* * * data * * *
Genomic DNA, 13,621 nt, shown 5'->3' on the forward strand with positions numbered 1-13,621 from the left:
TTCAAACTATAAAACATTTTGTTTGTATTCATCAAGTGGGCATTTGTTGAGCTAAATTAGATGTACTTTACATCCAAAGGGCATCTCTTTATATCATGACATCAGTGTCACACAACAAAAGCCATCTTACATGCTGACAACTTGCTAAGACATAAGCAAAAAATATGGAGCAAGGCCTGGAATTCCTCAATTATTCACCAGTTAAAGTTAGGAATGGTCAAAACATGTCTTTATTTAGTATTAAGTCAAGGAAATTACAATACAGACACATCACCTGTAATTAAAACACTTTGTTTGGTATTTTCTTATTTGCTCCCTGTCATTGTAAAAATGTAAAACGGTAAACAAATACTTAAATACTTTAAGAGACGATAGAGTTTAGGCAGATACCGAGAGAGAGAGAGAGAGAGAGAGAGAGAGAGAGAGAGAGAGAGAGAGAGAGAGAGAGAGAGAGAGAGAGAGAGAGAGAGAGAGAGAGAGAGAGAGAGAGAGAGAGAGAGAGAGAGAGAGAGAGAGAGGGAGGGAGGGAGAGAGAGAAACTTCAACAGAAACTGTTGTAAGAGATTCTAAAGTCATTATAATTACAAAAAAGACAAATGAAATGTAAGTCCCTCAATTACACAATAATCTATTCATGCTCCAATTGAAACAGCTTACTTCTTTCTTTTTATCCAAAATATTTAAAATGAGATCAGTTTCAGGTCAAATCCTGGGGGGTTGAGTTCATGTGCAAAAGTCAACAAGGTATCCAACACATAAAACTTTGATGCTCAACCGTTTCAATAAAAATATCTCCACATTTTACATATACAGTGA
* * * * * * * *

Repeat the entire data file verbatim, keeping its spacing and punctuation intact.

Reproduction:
Genomic DNA, 13,621 nt, shown 5'->3' on the forward strand with positions numbered 1-13,621 from the left:
TTCAAACTATAAAACATTTTGTTTGTATTCATCAAGTGGGCATTTGTTGAGCTAAATTAGATGTACTTTACATCCAAAGGGCATCTCTTTATATCATGACATCAGTGTCACACAACAAAAGCCATCTTACATGCTGACAACTTGCTAAGACATAAGCAAAAAATATGGAGCAAGGCCTGGAATTCCTCAATTATTCACCAGTTAAAGTTAGGAATGGTCAAAACATGTCTTTATTTAGTATTAAGTCAAGGAAATTACAATACAGACACATCACCTGTAATTAAAACACTTTGTTTGGTATTTTCTTATTTGCTCCCTGTCATTGTAAAAATGTAAAACGGTAAACAAATACTTAAATACTTTAAGAGACGATAGAGTTTAGGCAGATACCGAGAGAGAGAGAGAGAGAGAGAGAGAGAGAGAGAGAGAGAGAGAGAGAGAGAGAGAGAGAGAGAGAGAGAGAGAGAGAGAGAGAGAGAGAGAGAGAGAGAGAGAGAGAGAGAGAGAGAGAGAGAGAGGGAGGGAGGGAGAGAGAGAAACTTCAACAGAAACTGTTGTAAGAGATTCTAAAGTCATTATAATTACAAAAAAGACAAATGAAATGTAAGTCCCTCAATTACACAATAATCTATTCATGCTCCAATTGAAACAGCTTACTTCTTTCTTTTTATCCAAAATATTTAAAATGAGATCAGTTTCAGGTCAAATCCTGGGGGGTTGAGTTCATGTGCAAAAGTCAACAAGGTATCCAACACATAAAACTTTGATGCTCAACCGTTTCAATAAAAATATCTCCACATTTTACATATACAGTGA